How to Landscape for Privacy - dummies

How to Landscape for Privacy

By The National Gardening Association, Bob Beckstrom, Karan Davis Cutler, Kathleen Fisher, Phillip Giroux, Judy Glattstein, Michael MacCaskey, Bill Marken, Charlie Nardozzi, Sally Roth, Marcia Tatroe, Lance Walheim, Ann Whitman

One challenge in landscaping is to provide privacy while creating an enjoyable and useable space. The landscaping plan here uses both plants and fencing for privacy.

When carefully selected and placed, plants can help screen neighbors, muffle noise, and create interest and beauty of their own. Remember, too, that plants eventually can grow much taller than a fence — if height is what you want. When reviewing this privacy planting, consider the following:


  • Use fencing for privacy. Use solid stockade fencing for a high degree of privacy. Otherwise, use a more open type of fencing with vines.

  • Create a private patio. A free-form surfaced patio with fieldstone, brick, concrete pavers, pea gravel, or mulch, gives an informal look.

  • Use a mix of plants for privacy. Evergreens are mixed with deciduous plants for screening. Evergreens provide year-round privacy, but deciduous plants may work fine for you because their foliage blocks views during spring and summer when you’re most apt to use the space. Keep in mind the eventual heights of the plants you choose. The taller plants in this plan generally reach 5 to 8 feet in height.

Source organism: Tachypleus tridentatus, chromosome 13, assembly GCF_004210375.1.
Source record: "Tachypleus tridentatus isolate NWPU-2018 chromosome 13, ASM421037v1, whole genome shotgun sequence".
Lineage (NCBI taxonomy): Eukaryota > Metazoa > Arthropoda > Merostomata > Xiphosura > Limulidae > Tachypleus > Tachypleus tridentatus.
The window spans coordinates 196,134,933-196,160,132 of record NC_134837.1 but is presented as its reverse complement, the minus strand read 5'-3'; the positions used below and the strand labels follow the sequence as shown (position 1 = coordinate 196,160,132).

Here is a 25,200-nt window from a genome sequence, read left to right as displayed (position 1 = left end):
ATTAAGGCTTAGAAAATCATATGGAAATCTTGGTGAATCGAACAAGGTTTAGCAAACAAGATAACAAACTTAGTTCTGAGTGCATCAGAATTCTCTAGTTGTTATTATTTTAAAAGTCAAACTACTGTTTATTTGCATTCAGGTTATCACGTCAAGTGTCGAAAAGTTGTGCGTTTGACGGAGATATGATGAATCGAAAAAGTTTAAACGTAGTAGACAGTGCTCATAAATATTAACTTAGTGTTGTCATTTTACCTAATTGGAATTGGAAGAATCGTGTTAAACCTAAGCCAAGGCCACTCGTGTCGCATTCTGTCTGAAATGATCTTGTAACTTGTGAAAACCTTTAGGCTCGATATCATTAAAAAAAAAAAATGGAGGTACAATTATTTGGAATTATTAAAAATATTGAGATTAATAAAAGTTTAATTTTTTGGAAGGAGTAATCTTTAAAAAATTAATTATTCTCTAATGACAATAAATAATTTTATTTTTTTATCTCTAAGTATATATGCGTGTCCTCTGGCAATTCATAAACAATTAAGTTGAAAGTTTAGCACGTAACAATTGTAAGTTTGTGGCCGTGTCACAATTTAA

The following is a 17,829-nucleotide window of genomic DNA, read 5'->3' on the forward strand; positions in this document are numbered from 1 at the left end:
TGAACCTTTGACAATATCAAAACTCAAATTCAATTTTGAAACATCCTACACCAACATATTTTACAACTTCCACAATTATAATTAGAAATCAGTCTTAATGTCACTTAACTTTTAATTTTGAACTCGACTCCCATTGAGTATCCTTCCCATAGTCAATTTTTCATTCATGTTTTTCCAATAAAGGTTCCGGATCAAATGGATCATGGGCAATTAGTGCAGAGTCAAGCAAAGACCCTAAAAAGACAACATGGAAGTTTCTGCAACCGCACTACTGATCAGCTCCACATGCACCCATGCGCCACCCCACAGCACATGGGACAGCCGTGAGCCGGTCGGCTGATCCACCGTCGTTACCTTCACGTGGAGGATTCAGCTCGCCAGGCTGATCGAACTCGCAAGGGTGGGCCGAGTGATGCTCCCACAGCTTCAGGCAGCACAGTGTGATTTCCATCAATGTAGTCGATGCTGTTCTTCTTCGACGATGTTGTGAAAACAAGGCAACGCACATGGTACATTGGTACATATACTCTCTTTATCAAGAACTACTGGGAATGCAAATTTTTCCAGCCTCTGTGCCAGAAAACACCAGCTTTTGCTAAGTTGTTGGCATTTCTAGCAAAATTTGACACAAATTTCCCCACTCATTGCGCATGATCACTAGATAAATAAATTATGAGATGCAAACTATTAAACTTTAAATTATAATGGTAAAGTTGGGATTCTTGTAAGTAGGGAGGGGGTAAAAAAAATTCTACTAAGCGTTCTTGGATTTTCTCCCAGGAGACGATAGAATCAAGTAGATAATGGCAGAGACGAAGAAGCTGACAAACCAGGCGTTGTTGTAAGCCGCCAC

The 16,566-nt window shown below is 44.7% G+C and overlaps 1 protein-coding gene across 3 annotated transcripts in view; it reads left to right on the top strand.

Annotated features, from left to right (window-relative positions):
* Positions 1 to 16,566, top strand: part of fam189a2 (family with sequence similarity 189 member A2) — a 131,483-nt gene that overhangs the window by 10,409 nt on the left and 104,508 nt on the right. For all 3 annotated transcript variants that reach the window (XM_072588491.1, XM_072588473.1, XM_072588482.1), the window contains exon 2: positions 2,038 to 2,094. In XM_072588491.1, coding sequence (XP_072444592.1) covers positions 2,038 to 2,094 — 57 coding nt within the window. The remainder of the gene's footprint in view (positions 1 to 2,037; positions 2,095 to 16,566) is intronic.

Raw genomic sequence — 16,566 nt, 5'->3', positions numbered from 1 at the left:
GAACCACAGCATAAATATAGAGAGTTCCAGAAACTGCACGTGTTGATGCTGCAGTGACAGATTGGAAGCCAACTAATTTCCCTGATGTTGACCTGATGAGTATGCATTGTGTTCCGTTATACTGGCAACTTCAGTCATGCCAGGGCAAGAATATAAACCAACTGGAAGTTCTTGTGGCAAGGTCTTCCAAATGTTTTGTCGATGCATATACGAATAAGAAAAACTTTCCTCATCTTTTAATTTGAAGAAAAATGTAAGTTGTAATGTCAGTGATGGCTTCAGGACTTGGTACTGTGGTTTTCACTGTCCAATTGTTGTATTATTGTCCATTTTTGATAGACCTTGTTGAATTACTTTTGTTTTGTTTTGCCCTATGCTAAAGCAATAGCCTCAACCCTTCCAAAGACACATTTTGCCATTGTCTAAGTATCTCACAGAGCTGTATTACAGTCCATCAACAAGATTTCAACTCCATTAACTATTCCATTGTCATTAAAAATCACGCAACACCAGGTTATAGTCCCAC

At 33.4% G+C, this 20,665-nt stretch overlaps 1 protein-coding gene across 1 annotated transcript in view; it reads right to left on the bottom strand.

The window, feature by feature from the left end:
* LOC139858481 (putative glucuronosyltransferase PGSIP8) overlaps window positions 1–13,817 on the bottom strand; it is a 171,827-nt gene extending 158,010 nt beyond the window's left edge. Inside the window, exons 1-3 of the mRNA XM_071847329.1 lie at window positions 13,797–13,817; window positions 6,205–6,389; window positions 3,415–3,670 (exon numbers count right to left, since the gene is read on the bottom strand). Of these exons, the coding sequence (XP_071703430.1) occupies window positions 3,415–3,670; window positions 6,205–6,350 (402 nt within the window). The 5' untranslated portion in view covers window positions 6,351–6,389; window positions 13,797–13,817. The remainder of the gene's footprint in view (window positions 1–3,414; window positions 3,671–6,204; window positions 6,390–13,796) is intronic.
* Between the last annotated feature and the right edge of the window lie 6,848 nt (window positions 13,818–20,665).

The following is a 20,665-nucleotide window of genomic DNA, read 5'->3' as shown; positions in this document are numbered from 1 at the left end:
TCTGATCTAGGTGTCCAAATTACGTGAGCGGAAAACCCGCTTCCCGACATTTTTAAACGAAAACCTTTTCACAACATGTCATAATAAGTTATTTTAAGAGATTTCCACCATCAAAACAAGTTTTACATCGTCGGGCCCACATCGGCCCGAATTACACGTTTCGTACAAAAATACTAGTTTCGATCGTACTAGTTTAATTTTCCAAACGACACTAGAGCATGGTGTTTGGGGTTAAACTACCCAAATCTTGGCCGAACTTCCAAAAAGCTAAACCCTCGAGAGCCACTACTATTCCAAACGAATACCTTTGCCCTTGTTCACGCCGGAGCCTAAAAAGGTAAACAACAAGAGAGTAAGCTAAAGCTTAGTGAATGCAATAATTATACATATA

• Pay attention to the shape of plants. The rounded, enveloping shape of the planting creates a feeling of extra privacy.

  • Use deciduous and evergreen plants for screening and extra privacy. Your local nursery can offer several good choices beyond those shown here.


Out of sight of neighbors and passersby, the back yard is the place where every family member wants their own pet projects — flowers, vegetables, a swing set, croquet, horseshoes, horses — whatever. The backyard plan, shown here is for lucky homeowners with a big back yard, but you can choose to duplicate only a portion of this yard, if yours is smaller. Different activities are allotted their own, defined space, but without high dividing fences. The big, green lawn provides plenty of play space as well as visual relief for the more complex surroundings. Note the following about this back yard plan:


  • Divided patio: The two-level patio makes the spaces seem more intimate.

  • Safe play area: The children’s play area doesn’t need fencing (except for the backdrop of side yard fencing), and you can see playing children from the house and patio.

  • Shade trees: A big tree near the patio provides shade at just the spot where you want to spend your summer days. More strategically located shade trees make the children’s play area comfortable in hot weather.

  • Privacy shrubs: Big evergreen and deciduous shrubs form privacy screens along the property lines.

  • Well-located vegetable garden: The vegetable garden basks in the yard’s sunniest spot — away from trees. The fence and raised beds add an element of structure that makes the garden more presentable during its off-seasons.

  • Seasonal color: A border of perennials and shrubs provides seasonal color right where you can see it most — at the edge of the patio. Select plants that are low enough not to cut off the view.

  • Container flowers: Annuals and perennials grow in containers to brighten corners of the patio. Choose pots that are 12 inches in diameter or larger, and cluster them in groups of at least three.